12. ^ "RECOVERY: An Ocean of Challenges". Friends of the Hunley. 2002. Archived from the original on July 13, 2009. Retrieved July 11, 2009.
  13. ^ Neyland, RS (2005). "Underwater Archaeology and the Confederate Submarine H.L. Hunley". In: Godfrey, JM; Shumway, SE. Diving for Science 2005. Proceedings of the American Academy of Underwater Sciences Symposium on March 10–12, 2005 at the University of Connecticut at Avery Point, Groton, Connecticut. Archived from the original on January 13, 2013. Retrieved October 24, 2013.{{cite journal}}: CS1 maint: unfit URL (link)
  14. ^ "CONSTELLATION SPACE SUIT SYSTEM (CSSS), SOL NNJ06161022R". NASA Acquisition Internet Service. NASA. Archived from the original on July 30, 2009. Retrieved June 19, 2013.
  15. ^ "Get your first look at NASA's next spacesuit". NBCNews.com. Associated Press. June 12, 2008. Retrieved June 19, 2013.
  16. ^ staff (September 5, 2006). "Oceaneering Announces Dry Deck Shelter Planning Yard and Maintenance Contract". Oceaneering International. Archived from the original on January 2, 2014. Retrieved November 21, 2013.
  17. ^ Lillo, RS; Porter, WR; Caldwell, JM (2001). "Development of Oxygen Monitoring Capability for the Existing Hyperbaric Carbon Dioxide Analyzer Used in Dry Deck Shelter Operations". US Navy Experimental Diving Unit Technical Report. NEDU-TR-01-01. Archived from the original on April 7, 2015. Retrieved November 21, 2013.{{cite journal}}: CS1 maint: unfit URL (link)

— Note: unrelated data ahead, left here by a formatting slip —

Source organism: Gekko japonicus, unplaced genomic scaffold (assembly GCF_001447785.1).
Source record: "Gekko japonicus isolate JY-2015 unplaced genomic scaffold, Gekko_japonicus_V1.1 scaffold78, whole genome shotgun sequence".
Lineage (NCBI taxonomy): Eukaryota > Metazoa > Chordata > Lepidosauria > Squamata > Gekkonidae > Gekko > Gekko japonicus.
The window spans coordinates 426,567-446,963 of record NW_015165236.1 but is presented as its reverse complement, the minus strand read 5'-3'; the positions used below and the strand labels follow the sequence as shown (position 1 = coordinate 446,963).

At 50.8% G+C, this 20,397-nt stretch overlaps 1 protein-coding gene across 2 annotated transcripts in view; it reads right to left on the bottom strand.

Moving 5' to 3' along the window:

18. ^ staff (July 19, 2013). "Oceaneering to provide maintenance services for dry-deck shelter". strategicdefenceintelligence.com. Archived from the original on January 2, 2014. Retrieved November 21, 2013.
  19. ^ Anastasio, Rob (June 2, 2010). "Revolutionary Crane Technology Is in Navy's Future". Archived from the original on March 1, 2013. Retrieved November 2, 2013.
  20. ^ Hornyak, Tim (June 3, 2010). "Wobble-proof Navy crane can offload cargo at sea | Crave – CNET". News.cnet.com. Archived from the original on November 2, 2012. Retrieved September 21, 2011.